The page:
The Cynefin framework tends to be used in the main to categories situations within the four main domains (and for more advanced use all five). I’ve never had a problem with that but the dynamics are as important as the domains and they are too often neglected. A concerned effort over the last year in presentations and teaching has resulted in a higher utilisation so it’s time to move on the develop the boundary zones. I should make it clear that this is an additional layer to Cynefin so it does not need to be used per se. This is not complete and I may switch the representation as i develop it.
I’ve called it the liminal version and thought for some time before committing to that. Various disciplines use the idea of the liminal on various ways. So to be clear I am using the word in the sense of its original latin root, namely a threshold state; a sense of being in a state of tension during transition. Cynefin assumes a phase shift between the ontological states of order, complexity and chaos, unlike some people in the field I don’t see it as a spectrum or gradient, but a clear boundary.
The way I am currently drawing it is with a narrow (red) and a broad (green) liminal zone around the boundary. The narrow boundary implies a definitive shift, a commitment which made will be difficult to undo. The broad boundary implies an ability, albeit at a cost, to maintain a threshold state before commitment, more than holding your options open, the idea of liminality here is more fluid in nature. Indeed the broad boundaries could be considered an extension of transitionary disorder, a state of change in which the ontological shift has not yet been made; options implies the change has been done.
So we have a broad zone as things move from complex to complicated. The domain as things emerge from the complex space and start to exhibit linear causality is important. When you make the transition successfully then constraints will provide predictable outcomes, you have linear causality. That is valuable as scalability can be efficient, ordered and robust in nature. But assuming that transition too early is deeply problematic hence holding the threshold state until you are certain. So in the complex domain you do parallel safe-to-fail experiments and as you move over the boundary (a choice) you start linear iteration to check you have it right. But you need to be ready to reverse with either minor variation.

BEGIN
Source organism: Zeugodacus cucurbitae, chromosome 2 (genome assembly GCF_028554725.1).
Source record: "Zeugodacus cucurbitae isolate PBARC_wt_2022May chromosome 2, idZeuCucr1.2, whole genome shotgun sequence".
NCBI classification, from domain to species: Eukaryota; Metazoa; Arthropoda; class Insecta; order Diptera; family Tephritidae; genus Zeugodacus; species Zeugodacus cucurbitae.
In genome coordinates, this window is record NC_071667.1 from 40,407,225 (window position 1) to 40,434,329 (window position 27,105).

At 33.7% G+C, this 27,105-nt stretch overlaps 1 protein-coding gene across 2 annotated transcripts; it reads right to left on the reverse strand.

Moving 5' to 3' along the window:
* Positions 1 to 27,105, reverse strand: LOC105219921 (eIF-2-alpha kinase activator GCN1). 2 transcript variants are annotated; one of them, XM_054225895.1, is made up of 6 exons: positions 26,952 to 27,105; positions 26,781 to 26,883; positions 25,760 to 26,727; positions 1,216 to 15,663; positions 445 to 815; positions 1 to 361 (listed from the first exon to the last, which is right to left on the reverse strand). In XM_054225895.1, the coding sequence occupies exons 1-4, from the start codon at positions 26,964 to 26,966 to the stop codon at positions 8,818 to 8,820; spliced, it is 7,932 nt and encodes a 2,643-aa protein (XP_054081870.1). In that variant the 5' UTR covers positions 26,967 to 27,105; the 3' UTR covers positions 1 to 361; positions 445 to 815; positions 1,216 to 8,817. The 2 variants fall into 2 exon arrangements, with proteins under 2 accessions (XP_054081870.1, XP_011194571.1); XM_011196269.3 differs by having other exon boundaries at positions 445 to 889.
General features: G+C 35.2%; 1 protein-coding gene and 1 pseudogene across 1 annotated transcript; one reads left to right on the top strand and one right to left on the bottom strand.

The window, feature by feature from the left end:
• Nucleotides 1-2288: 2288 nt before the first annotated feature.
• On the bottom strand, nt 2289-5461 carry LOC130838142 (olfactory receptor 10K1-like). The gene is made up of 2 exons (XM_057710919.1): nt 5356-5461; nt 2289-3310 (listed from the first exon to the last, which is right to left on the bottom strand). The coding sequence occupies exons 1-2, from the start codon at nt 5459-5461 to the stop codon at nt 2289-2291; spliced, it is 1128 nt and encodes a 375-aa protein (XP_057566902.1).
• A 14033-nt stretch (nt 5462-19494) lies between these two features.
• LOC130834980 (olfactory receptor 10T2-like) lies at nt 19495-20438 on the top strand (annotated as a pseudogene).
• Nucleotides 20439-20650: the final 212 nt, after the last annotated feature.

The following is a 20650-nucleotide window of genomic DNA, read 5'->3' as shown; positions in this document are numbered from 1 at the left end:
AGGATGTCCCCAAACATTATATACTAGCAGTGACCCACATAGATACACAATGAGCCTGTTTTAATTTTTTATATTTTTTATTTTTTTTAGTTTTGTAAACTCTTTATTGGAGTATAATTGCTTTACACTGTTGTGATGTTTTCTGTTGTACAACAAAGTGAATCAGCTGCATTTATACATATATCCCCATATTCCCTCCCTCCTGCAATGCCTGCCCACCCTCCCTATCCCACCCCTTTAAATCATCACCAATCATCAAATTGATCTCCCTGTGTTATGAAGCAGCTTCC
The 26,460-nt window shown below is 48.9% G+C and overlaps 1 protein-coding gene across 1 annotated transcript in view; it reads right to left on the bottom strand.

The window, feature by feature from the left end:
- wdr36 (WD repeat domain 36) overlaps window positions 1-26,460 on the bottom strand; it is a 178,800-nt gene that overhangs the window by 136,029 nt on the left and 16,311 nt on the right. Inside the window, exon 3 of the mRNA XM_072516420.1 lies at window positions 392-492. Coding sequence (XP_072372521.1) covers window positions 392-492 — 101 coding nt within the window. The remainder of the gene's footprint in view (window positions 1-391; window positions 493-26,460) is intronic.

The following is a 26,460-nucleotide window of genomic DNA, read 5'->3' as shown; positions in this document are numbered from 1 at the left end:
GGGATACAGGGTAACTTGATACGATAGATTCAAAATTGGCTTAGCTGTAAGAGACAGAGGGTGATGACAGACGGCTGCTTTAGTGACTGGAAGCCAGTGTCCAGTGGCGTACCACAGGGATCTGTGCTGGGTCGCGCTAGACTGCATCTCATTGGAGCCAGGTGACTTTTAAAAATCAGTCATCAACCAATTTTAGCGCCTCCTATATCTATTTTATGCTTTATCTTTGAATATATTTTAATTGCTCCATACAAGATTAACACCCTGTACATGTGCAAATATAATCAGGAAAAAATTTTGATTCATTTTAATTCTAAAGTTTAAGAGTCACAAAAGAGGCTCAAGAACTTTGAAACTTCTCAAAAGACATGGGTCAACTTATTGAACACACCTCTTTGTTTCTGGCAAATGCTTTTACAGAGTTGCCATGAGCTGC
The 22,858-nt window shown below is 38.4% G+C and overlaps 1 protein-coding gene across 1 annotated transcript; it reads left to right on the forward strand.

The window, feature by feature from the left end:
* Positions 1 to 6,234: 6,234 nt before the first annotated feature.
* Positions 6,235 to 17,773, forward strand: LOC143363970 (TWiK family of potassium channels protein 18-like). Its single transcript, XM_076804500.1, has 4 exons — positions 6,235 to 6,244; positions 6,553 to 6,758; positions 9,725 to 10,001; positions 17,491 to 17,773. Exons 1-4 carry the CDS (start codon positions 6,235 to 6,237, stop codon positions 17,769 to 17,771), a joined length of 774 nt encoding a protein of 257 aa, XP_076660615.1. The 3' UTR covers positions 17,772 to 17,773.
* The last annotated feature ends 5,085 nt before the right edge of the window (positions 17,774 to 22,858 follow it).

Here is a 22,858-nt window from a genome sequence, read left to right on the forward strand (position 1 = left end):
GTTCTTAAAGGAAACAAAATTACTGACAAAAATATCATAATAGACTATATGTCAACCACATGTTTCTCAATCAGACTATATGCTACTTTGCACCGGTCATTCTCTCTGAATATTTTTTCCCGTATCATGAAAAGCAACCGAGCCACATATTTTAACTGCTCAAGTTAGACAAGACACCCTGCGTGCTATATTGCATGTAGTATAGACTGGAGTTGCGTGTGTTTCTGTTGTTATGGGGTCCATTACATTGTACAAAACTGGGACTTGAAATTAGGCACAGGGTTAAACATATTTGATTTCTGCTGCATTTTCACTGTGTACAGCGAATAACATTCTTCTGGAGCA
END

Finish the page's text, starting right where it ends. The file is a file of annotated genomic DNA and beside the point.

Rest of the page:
The same applies in reverse moving out of complicated into obvious. That shift is a major commitment to robustness and an assumption that failure is implausible, you can afford the energy expenditure required for rigid order and predictability. So you hold for a long period of time before you make the final abrupt transition. If you go too soon then the switch to chaotic failure, induced by complacency and an inability to detect the weak signals of legitimate deviancy results in catastrophic failure.
Finally relaxing constraints for innovation (complex to chaotic) is risky and needs containment and more energy that the more experimental emergence possible within complexity. You may need to do it, but once you make the decision you are committed.
Linking this more with disorder is key so expect new versions over the next week or so.